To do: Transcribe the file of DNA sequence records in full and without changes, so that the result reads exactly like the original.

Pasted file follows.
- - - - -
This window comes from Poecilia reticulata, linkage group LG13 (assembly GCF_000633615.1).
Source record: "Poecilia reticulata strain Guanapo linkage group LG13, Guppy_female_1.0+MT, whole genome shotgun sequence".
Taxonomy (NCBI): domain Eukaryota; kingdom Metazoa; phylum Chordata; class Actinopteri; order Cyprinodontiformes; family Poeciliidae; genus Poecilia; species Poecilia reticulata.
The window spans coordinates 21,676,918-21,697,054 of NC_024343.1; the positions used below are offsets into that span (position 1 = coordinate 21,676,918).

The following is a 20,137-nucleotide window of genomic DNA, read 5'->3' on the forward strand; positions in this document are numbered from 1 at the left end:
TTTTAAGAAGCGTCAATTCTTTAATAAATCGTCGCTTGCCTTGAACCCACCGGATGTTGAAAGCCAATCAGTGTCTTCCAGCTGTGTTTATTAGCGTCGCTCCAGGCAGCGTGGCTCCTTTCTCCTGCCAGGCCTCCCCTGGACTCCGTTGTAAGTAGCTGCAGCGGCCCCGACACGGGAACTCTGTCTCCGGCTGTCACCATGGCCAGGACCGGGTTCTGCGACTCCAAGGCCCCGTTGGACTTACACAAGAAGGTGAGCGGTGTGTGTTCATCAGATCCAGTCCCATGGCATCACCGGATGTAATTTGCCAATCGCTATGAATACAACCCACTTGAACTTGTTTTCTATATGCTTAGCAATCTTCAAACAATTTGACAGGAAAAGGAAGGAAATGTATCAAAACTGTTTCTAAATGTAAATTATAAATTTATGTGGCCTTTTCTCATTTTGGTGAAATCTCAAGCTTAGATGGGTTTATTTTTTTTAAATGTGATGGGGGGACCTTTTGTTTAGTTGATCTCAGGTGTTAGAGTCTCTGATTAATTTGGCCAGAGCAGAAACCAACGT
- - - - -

This window comes from Poecilia reticulata, linkage group LG13 (assembly GCF_000633615.1).
Source record: "Poecilia reticulata strain Guanapo linkage group LG13, Guppy_female_1.0+MT, whole genome shotgun sequence".
Taxonomy (NCBI): domain Eukaryota; kingdom Metazoa; phylum Chordata; class Actinopteri; order Cyprinodontiformes; family Poeciliidae; genus Poecilia; species Poecilia reticulata.
The window spans coordinates 21,676,918-21,697,054 of NC_024343.1; the positions used below are offsets into that span (position 1 = coordinate 21,676,918).

The following is a 20,137-nucleotide window of genomic DNA, read 5'->3' on the forward strand; positions in this document are numbered from 1 at the left end:
TTTTAAGAAGCGTCAATTCTTTAATAAATCGTCGCTTGCCTTGAACCCACCGGATGTTGAAAGCCAATCAGTGTCTTCCAGCTGTGTTTATTAGCGTCGCTCCAGGCAGCGTGGCTCCTTTCTCCTGCCAGGCCTCCCCTGGACTCCGTTGTAAGTAGCTGCAGCGGCCCCGACACGGGAACTCTGTCTCCGGCTGTCACCATGGCCAGGACCGGGTTCTGCGACTCCAAGGCCCCGTTGGACTTACACAAGAAGGTGAGCGGTGTGTGTTCATCAGATCCAGTCCCATGGCATCACCGGATGTAATTTGCCAATCGCTATGAATACAACCCACTTGAACTTGTTTTCTATATGCTTAGCAATCTTCAAACAATTTGACAGGAAAAGGAAGGAAATGTATCAAAACTGTTTCTAAATGTAAATTATAAATTTATGTGGCCTTTTCTCATTTTGGTGAAATCTCAAGCTTAGATGGGTTTATTTTTTTTAAATGTGATGGGGGGACCTTTTGTTTAGTTGATCTCAGGTGTTAGAGTCTCTGATTAATTTGGCCAGAGCAGAAACCAACGT